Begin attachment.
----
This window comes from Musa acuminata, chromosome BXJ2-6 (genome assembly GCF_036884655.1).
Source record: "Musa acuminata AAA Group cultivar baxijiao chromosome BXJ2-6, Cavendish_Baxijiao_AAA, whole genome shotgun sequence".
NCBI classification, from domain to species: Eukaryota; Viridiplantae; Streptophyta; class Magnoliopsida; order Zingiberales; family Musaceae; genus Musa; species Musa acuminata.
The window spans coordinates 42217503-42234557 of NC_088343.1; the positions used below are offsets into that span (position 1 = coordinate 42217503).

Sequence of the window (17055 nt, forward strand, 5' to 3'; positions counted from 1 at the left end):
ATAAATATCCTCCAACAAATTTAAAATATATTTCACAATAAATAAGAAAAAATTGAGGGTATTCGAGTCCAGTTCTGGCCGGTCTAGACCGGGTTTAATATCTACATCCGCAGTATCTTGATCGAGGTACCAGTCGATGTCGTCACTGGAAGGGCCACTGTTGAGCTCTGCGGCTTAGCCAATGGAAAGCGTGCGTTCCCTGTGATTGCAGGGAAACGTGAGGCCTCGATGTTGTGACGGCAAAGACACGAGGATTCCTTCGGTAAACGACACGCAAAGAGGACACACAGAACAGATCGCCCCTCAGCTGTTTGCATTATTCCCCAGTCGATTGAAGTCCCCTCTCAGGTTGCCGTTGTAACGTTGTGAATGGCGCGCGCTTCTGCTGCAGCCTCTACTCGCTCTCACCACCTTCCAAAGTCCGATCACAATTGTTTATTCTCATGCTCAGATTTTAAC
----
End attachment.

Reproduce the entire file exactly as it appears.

This window comes from Musa acuminata, chromosome BXJ2-6 (genome assembly GCF_036884655.1).
Source record: "Musa acuminata AAA Group cultivar baxijiao chromosome BXJ2-6, Cavendish_Baxijiao_AAA, whole genome shotgun sequence".
NCBI classification, from domain to species: Eukaryota; Viridiplantae; Streptophyta; class Magnoliopsida; order Zingiberales; family Musaceae; genus Musa; species Musa acuminata.
The window spans coordinates 42217503-42234557 of NC_088343.1; the positions used below are offsets into that span (position 1 = coordinate 42217503).

Sequence of the window (17055 nt, forward strand, 5' to 3'; positions counted from 1 at the left end):
ATAAATATCCTCCAACAAATTTAAAATATATTTCACAATAAATAAGAAAAAATTGAGGGTATTCGAGTCCAGTTCTGGCCGGTCTAGACCGGGTTTAATATCTACATCCGCAGTATCTTGATCGAGGTACCAGTCGATGTCGTCACTGGAAGGGCCACTGTTGAGCTCTGCGGCTTAGCCAATGGAAAGCGTGCGTTCCCTGTGATTGCAGGGAAACGTGAGGCCTCGATGTTGTGACGGCAAAGACACGAGGATTCCTTCGGTAAACGACACGCAAAGAGGACACACAGAACAGATCGCCCCTCAGCTGTTTGCATTATTCCCCAGTCGATTGAAGTCCCCTCTCAGGTTGCCGTTGTAACGTTGTGAATGGCGCGCGCTTCTGCTGCAGCCTCTACTCGCTCTCACCACCTTCCAAAGTCCGATCACAATTGTTTATTCTCATGCTCAGATTTTAAC